- Omega 3s: Fatty fish (anchovies, sardines, herring, trout, salmon, mackerel, albacore tuna), basil, chia seeds, flax seeds, spinach, walnuts, edamame, brussels sprouts, avocado
Whether lack of sleep causes nutrient abnormalities or nutrient abnormalities causes a lack of sleep, it is important to make both a priority to help the body function properly. They both play a key role in overall health. Speak with your Dietitian about ways you can improve stress, sleep, and nutrition. LN
Tele-health/Tele-nutrition Video Conferencing
Have you been pondering an appointment with a dietitian to help you improve your diabetes management, food allergy or celiac disease issues, lipid challenges, improve your athletic performance, lose weight or once and for all heal from your eating disorder? Scheduling and keeping appointments are a hassle, sometimes inconvenient and an expense.
Beyond the actual cost of the medical nutrition therapy appointment there are additional costs. How much does it cost you to take off an hour early from work to schedule an appointment? Are you driving across town or from Clinton, Guymon, or Muskogee for an appointment? Gas is not cheap. If you are driving to the city from out of town you will likely have meal expenses involved also. Do you have to pay child care costs while you are at an appointment?
The additional costs and inconvenience can be eliminated with “tele-nutrition video conferencing” appointments. Banister Nutrition now provides the option for you to schedule an appointment with one of our dietitians and you can be in your kitchen, office or favorite coffee shop, where ever you please. We have a HIPPA compliant software program that allows us to easily connect with you via an e-mail address you provide. We offer packages of 3-4 appointments at a reduced cost, payable at the time of purchase with credit card.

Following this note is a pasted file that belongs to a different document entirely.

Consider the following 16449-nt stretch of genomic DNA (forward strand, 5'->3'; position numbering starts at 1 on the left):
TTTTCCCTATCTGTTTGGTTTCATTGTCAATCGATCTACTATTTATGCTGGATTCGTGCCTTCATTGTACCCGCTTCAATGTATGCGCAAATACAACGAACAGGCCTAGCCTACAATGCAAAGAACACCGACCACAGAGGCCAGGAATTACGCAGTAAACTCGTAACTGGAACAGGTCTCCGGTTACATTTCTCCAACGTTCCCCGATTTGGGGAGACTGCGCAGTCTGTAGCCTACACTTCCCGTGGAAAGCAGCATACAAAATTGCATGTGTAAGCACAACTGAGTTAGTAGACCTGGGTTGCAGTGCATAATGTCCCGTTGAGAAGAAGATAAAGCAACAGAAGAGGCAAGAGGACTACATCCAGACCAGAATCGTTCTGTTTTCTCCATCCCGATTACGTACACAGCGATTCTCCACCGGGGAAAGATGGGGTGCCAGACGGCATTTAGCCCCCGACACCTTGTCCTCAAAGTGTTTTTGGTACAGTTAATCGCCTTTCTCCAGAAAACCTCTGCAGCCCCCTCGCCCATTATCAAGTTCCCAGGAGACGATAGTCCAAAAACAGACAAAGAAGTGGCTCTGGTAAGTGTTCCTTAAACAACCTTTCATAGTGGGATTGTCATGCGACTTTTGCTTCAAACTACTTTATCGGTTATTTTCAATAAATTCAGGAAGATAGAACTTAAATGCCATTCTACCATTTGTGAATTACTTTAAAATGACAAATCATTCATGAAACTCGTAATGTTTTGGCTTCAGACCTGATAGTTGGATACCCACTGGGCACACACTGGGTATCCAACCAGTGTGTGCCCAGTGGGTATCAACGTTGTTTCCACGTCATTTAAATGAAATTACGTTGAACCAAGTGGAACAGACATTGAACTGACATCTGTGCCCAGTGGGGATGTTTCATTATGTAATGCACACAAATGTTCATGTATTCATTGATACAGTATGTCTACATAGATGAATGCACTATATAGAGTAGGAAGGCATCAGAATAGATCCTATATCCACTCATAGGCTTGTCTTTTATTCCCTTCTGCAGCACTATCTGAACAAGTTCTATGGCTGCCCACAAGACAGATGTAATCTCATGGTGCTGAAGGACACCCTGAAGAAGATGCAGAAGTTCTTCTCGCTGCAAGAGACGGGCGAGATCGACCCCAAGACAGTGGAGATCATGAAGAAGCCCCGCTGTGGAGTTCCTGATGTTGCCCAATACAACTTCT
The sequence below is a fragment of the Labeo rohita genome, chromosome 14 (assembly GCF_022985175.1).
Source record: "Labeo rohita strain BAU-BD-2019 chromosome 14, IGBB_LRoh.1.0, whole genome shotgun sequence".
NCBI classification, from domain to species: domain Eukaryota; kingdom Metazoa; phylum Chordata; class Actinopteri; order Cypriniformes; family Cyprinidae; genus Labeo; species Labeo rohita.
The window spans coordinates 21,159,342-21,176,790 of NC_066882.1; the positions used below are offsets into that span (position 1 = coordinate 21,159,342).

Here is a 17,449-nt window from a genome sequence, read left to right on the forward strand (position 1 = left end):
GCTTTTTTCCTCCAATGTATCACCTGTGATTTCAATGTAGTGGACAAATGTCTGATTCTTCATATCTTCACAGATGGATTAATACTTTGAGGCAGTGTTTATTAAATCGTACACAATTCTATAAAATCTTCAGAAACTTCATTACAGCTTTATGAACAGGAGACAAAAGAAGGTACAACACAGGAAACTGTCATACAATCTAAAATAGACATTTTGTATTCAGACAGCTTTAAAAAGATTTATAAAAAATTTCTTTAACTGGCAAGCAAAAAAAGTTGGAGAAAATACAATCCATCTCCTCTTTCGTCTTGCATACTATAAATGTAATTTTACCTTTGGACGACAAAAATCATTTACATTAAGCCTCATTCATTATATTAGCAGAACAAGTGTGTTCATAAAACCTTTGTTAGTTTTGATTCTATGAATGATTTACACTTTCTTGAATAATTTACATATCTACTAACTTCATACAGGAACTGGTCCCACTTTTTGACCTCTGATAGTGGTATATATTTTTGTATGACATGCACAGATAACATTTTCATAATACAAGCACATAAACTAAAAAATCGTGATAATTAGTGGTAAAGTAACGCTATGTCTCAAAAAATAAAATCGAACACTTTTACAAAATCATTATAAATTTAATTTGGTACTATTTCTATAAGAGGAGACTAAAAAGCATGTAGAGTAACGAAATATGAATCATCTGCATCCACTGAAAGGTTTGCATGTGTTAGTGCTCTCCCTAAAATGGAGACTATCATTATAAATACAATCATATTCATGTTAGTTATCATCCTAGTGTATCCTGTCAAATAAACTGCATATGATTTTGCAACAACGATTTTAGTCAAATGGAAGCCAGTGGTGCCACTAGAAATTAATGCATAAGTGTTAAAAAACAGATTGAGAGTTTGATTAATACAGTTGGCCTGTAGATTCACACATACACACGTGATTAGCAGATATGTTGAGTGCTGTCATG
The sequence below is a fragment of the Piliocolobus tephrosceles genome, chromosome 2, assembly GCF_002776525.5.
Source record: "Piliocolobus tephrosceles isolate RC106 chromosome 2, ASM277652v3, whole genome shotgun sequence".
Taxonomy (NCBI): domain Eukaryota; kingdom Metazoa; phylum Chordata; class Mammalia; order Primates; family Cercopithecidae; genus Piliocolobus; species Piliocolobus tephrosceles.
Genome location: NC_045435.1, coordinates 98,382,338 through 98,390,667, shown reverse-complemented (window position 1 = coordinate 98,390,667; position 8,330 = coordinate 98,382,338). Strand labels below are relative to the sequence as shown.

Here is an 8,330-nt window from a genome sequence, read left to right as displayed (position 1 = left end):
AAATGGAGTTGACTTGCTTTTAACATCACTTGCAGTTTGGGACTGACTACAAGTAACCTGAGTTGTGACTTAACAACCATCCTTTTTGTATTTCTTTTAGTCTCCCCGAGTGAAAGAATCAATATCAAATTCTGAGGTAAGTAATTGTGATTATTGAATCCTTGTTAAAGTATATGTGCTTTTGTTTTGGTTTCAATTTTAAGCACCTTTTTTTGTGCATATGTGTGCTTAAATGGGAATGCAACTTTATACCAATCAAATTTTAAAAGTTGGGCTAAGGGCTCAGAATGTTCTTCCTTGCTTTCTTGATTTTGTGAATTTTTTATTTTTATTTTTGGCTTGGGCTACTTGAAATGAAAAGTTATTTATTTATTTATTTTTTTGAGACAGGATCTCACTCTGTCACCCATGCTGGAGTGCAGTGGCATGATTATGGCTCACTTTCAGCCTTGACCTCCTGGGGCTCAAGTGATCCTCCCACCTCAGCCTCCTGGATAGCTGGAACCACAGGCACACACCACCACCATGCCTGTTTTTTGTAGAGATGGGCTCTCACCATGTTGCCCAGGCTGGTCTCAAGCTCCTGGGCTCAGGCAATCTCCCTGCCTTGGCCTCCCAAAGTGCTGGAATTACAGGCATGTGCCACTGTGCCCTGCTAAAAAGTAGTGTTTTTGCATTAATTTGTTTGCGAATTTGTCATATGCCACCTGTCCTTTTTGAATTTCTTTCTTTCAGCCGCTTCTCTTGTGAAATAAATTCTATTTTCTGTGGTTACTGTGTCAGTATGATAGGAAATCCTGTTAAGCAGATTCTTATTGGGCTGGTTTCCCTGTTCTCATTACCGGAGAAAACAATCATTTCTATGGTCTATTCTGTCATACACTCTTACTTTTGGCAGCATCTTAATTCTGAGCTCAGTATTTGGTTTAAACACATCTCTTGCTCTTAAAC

“If” you want your insurance to cover your medical nutrition therapy appointments, insurance companies have placed limitations on what they will cover. These restrictions include:
- Your referring physician must be located in a medically deprived area of the state which of course means rural Oklahoma.
- At the time of your video conference you must be sitting in your physicians’ actual brick and mortar office space.
- Medicare will cover 3 appointments per year for diabetes and renal disease only.
To assist patients with insurance coverage, if you have a rural physician you would like for us to approach regarding making this service available to you please provide us with your physicians name, office address and phone number . We will contact your physician to try make these arrangements for you.
Our experience has been that both physicians and patients living in rural Oklahoma have been very pleased with having medical nutrition therapy available via video conferencing. Initially we all (physicians, patients and dietitians) thought video conferencing would be a little awkward, relationships would not be easily built, and nutrition therapy via this platform would not be effective. We are pleased to say this has not been the case. Everyone involved has found this new, convenient resource to improve your health care has been very appreciated and helpful.
Gut Microbiome and Nutrition
The large intestine contains the highest concentration of microbes in our bodies and these microbes are different for everyone. The different types depend on genes, age, gender, diet, hygiene and even climate and occupation. Studies show that gut microbes even affect pain, mood, sleep, stress, and how our bodies use the food we eat to fight infection and keep us healthy. The microbes in our gut also affect how the nutrients we eat are stored in our bodies, as well as regulate our appetites and have some control in our weight.
Diets high in fat and refined sugars can cause the good and bad bacteria in our gut to become unbalanced. This can cause inflammation and increase our risk for infections. The gut microbiota actually act to crowd out bad bacteria that can cause infection. It can also decrease inflammation throughout the body by releasing specific compounds to prevent attacks on the immune system.
Foods that are good for gut health include high FIBER foods such as fruits, vegetables, and whole grains, and pre/probiotics!